The choppy recovery theory for the U.S. trucking industry gained more credence with Friday’s (Oct. 23) report from the American Trucking Associations’ that showed a 0.3% dip in the September truck tonnage index.
The September declines comes after increasing 2.1% in July and August. The not seasonally adjusted index, which represents the change in tonnage actually hauled by the fleets before any seasonal adjustment, equaled 107.9 in September, up 2% from August.
Compared with September 2008, seasonally-adjusted tonnage fell 7.3%, which was the best year-over-year showing since November 2008. In August, the index was down 7.5% from a year earlier.
“The trucking industry should not be alarmed by the very small decrease in September,” ATA Chief Economist Bob Costello, said in a statement, noting that the latest reading fits with the premise that a national economic recovery will be moderate and choppy. “We took two steps forward in July and August and this was a miniscule step backward.”
Costello said the trucking industry should be prepared for ups and downs in the months ahead, but the general trend should be modest improvement.
“Between most economic indicators recovering and less of an overhang in inventories, I’m confident that the industry is still on the road to recovery,” he said.
Executives with the two trucking companies based in the Fort Smith/Van Buren region are likely hopeful Costello’s confidence converts to reality.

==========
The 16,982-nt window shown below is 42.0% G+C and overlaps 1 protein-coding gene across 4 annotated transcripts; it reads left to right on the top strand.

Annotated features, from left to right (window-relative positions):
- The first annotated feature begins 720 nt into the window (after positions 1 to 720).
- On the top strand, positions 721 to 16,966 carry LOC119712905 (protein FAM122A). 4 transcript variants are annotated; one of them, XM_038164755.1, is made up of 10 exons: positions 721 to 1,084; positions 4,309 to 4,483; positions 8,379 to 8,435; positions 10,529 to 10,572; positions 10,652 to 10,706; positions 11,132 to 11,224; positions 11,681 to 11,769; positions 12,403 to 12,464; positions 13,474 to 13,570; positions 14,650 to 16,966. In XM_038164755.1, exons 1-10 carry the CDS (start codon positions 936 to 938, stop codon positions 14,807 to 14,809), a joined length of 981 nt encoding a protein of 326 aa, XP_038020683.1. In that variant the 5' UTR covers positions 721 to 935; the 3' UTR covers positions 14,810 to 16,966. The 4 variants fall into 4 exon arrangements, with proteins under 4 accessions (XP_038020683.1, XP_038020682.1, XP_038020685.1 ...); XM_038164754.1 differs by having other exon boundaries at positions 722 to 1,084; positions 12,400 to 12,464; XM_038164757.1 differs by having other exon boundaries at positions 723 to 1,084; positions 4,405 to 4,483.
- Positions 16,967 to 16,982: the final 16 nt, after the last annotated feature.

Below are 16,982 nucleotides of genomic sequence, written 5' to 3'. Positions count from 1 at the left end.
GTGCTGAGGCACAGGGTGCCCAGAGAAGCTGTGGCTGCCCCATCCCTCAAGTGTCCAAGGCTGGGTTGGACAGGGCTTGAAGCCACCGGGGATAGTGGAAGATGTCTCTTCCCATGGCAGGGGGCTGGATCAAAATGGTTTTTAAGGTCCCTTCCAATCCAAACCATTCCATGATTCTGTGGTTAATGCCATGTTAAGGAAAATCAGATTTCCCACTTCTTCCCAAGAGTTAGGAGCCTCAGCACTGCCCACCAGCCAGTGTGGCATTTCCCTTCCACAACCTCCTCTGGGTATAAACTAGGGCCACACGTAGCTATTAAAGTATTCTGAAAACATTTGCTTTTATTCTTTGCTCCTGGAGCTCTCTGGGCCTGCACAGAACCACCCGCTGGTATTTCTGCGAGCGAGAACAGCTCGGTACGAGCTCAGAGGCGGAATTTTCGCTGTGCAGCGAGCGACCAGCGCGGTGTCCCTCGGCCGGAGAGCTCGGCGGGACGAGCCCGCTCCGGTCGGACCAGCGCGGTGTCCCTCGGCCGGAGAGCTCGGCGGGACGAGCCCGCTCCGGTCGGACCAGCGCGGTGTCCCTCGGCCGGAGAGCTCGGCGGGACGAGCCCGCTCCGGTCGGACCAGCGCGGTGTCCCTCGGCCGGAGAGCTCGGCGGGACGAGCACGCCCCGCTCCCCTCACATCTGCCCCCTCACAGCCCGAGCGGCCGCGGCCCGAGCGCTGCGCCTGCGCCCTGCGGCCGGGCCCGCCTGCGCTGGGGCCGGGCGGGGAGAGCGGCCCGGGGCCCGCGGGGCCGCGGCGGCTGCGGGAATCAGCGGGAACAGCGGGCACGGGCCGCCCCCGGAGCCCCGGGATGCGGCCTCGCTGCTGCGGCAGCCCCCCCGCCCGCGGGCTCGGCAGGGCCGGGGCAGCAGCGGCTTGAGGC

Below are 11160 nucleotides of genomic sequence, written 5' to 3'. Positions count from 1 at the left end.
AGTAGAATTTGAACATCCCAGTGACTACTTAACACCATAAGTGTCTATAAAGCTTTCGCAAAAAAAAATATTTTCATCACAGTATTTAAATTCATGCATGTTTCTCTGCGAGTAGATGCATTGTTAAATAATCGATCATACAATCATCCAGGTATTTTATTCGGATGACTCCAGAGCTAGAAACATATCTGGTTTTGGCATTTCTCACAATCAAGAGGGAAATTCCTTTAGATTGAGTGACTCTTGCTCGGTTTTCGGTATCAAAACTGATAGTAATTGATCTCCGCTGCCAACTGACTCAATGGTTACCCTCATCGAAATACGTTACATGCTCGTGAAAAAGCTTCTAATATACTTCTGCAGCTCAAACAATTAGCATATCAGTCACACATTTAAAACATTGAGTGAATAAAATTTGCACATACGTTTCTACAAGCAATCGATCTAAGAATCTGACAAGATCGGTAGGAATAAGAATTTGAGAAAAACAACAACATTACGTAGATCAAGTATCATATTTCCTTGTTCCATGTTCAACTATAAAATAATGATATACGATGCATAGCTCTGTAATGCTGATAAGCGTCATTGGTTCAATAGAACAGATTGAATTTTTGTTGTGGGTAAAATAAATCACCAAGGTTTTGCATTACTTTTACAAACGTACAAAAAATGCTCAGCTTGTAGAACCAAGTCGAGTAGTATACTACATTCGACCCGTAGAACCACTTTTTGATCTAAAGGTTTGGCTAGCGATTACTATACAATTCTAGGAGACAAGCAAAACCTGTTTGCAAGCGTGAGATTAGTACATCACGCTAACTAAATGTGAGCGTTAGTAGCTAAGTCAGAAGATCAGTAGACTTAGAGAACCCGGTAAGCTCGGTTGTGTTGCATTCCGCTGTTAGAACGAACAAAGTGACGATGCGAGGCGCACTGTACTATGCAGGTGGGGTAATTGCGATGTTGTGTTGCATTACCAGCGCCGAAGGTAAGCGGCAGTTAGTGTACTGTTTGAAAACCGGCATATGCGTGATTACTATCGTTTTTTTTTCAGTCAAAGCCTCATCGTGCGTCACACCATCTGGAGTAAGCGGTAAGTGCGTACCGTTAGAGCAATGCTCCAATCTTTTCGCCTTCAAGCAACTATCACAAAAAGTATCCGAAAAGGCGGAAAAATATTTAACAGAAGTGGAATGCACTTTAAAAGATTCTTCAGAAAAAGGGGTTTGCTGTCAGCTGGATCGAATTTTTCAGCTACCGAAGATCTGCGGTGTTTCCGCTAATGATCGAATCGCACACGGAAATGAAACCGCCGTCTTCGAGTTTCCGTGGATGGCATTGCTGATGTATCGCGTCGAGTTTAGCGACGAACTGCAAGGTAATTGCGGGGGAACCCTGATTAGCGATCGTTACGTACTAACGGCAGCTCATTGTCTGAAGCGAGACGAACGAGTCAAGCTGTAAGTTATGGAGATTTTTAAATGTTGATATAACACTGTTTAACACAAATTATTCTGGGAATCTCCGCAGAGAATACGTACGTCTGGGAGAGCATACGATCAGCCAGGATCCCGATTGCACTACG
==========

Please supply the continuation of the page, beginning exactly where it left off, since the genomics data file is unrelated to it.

Van Buren-based USA Truck Inc. announced Oct. 22 a net loss of $1.6 million in the third quarter, compared to a gain of $2.4 million in the second quarter. Total revenue for the quarter was $96.171 million, down 34.1% from the same period in 2008.
Arkansas Best Corp. announced Oct. 21 a third quarter 2009 net loss of $5.6 million, compared to net income of $15.4 million in the third quarter of 2008. The Fort Smith-based transportation holding company has lost $50.17 million in the past four quarters.
Both companies said the national freight recession is largely to blame for the poor financial figures.
“We are now entering the fourth year of a severe freight decline that is unprecedented in our company’s history. It is unclear when business levels will benefit from a significant improvement in our nation’s economy,” Robert A. Davidson, Arkansas Best president and CEO, said in a statement.
Trucking serves as a barometer of the U.S. economy, representing nearly 69% of tonnage carried by all modes of domestic freight transportation, including manufactured and retail goods, according to the ATA.